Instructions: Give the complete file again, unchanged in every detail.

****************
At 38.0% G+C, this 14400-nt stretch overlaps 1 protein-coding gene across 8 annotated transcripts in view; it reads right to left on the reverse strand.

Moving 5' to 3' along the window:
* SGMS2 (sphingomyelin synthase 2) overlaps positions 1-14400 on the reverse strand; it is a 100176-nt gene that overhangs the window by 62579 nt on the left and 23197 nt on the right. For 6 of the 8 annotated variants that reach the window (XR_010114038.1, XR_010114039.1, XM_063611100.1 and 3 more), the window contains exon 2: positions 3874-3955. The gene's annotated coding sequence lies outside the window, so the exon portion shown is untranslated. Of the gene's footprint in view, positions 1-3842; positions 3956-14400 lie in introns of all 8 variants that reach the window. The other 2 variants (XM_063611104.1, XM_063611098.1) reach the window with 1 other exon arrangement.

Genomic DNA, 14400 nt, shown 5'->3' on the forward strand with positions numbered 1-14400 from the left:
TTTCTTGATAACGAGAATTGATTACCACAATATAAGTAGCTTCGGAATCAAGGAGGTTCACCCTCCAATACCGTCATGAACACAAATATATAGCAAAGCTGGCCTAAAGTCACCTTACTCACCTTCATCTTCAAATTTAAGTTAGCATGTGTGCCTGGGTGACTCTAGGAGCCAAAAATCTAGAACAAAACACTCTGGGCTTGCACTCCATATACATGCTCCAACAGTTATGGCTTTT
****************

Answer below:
At 38.0% G+C, this 14400-nt stretch overlaps 1 protein-coding gene across 8 annotated transcripts in view; it reads right to left on the reverse strand.

Moving 5' to 3' along the window:
* SGMS2 (sphingomyelin synthase 2) overlaps positions 1-14400 on the reverse strand; it is a 100176-nt gene that overhangs the window by 62579 nt on the left and 23197 nt on the right. For 6 of the 8 annotated variants that reach the window (XR_010114038.1, XR_010114039.1, XM_063611100.1 and 3 more), the window contains exon 2: positions 3874-3955. The gene's annotated coding sequence lies outside the window, so the exon portion shown is untranslated. Of the gene's footprint in view, positions 1-3842; positions 3956-14400 lie in introns of all 8 variants that reach the window. The other 2 variants (XM_063611104.1, XM_063611098.1) reach the window with 1 other exon arrangement.

Genomic DNA, 14400 nt, shown 5'->3' on the forward strand with positions numbered 1-14400 from the left:
TTTCTTGATAACGAGAATTGATTACCACAATATAAGTAGCTTCGGAATCAAGGAGGTTCACCCTCCAATACCGTCATGAACACAAATATATAGCAAAGCTGGCCTAAAGTCACCTTACTCACCTTCATCTTCAAATTTAAGTTAGCATGTGTGCCTGGGTGACTCTAGGAGCCAAAAATCTAGAACAAAACACTCTGGGCTTGCACTCCATATACATGCTCCAACAGTTATGGCTTTT